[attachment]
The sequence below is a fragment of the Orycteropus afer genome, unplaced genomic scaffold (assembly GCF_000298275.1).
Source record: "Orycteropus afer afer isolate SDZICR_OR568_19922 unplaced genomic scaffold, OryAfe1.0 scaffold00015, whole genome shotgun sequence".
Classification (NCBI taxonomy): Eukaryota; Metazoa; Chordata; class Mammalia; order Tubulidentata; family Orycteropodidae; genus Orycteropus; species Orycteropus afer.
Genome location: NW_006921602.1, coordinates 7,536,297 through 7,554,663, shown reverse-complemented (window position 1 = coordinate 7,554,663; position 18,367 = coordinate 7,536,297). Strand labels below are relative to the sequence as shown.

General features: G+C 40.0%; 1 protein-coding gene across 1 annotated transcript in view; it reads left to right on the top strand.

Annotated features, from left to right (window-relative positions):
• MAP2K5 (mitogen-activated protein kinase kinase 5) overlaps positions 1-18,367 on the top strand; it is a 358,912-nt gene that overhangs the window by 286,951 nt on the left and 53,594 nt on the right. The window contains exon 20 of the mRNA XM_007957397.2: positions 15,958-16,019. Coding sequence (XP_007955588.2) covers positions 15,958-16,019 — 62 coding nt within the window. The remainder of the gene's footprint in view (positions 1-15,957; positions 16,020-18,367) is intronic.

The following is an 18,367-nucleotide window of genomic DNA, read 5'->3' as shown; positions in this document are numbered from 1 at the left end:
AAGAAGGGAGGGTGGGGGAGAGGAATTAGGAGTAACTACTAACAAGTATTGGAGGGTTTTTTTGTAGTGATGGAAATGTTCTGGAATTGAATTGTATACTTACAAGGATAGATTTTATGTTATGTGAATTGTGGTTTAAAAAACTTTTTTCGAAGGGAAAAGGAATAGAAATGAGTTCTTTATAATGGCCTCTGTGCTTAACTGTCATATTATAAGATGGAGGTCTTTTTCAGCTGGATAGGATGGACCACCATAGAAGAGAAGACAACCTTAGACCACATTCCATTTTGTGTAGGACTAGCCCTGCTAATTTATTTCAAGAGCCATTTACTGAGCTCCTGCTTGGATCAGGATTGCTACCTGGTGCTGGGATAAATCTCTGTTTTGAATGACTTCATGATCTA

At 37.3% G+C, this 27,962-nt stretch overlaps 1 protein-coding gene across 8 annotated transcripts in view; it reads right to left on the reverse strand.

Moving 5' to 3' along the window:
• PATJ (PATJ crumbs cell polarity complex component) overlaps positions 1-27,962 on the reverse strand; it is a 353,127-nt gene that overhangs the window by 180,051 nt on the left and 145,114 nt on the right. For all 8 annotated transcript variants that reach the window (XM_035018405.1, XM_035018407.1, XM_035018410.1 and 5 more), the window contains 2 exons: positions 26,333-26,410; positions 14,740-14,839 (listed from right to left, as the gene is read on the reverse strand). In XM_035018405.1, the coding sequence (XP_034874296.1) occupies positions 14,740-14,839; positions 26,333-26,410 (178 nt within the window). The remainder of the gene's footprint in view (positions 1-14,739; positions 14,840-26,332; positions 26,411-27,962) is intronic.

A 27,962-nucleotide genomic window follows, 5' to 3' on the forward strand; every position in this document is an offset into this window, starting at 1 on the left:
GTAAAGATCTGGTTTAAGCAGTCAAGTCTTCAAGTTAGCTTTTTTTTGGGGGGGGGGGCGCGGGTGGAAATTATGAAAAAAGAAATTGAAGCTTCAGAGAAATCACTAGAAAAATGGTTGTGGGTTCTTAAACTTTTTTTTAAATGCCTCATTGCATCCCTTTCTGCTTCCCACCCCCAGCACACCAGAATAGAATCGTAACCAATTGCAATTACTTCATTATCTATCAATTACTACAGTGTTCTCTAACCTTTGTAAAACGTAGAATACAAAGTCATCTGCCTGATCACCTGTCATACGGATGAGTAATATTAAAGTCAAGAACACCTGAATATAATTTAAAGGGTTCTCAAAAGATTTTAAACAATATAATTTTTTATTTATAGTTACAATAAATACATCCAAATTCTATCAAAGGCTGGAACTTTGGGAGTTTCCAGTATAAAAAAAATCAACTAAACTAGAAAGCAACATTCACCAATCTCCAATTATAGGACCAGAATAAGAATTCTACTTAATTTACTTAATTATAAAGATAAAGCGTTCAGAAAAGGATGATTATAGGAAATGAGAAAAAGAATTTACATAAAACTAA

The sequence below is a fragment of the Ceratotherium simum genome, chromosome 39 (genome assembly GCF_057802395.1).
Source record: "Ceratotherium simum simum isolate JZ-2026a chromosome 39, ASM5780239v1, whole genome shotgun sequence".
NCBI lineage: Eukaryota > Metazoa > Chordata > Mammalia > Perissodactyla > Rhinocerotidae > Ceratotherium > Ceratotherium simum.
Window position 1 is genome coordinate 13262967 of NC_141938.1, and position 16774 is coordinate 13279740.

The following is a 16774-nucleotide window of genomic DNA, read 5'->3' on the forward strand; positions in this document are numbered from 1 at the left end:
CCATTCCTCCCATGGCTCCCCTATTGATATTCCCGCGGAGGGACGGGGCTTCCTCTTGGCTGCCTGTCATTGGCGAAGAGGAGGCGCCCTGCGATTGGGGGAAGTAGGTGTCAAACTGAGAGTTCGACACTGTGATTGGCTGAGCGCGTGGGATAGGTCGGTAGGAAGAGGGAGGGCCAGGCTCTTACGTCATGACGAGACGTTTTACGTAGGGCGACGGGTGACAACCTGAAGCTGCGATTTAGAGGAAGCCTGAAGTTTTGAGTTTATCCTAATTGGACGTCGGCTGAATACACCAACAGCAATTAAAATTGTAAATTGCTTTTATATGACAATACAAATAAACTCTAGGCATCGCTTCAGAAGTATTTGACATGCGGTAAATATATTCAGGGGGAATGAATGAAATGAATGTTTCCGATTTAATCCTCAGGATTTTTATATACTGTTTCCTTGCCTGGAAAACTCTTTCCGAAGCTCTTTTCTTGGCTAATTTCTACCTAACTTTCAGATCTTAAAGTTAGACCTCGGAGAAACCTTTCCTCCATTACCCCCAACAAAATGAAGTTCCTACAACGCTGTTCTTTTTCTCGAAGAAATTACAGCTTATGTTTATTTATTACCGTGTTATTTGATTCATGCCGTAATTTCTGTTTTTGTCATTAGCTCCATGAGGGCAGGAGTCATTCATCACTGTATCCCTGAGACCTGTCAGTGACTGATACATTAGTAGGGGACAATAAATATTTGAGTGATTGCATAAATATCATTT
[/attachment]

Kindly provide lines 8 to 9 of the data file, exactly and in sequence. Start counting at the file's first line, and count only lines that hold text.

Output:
The following is an 18,367-nucleotide window of genomic DNA, read 5'->3' as shown; positions in this document are numbered from 1 at the left end:
AAGAAGGGAGGGTGGGGGAGAGGAATTAGGAGTAACTACTAACAAGTATTGGAGGGTTTTTTTGTAGTGATGGAAATGTTCTGGAATTGAATTGTATACTTACAAGGATAGATTTTATGTTATGTGAATTGTGGTTTAAAAAACTTTTTTCGAAGGGAAAAGGAATAGAAATGAGTTCTTTATAATGGCCTCTGTGCTTAACTGTCATATTATAAGATGGAGGTCTTTTTCAGCTGGATAGGATGGACCACCATAGAAGAGAAGACAACCTTAGACCACATTCCATTTTGTGTAGGACTAGCCCTGCTAATTTATTTCAAGAGCCATTTACTGAGCTCCTGCTTGGATCAGGATTGCTACCTGGTGCTGGGATAAATCTCTGTTTTGAATGACTTCATGATCTA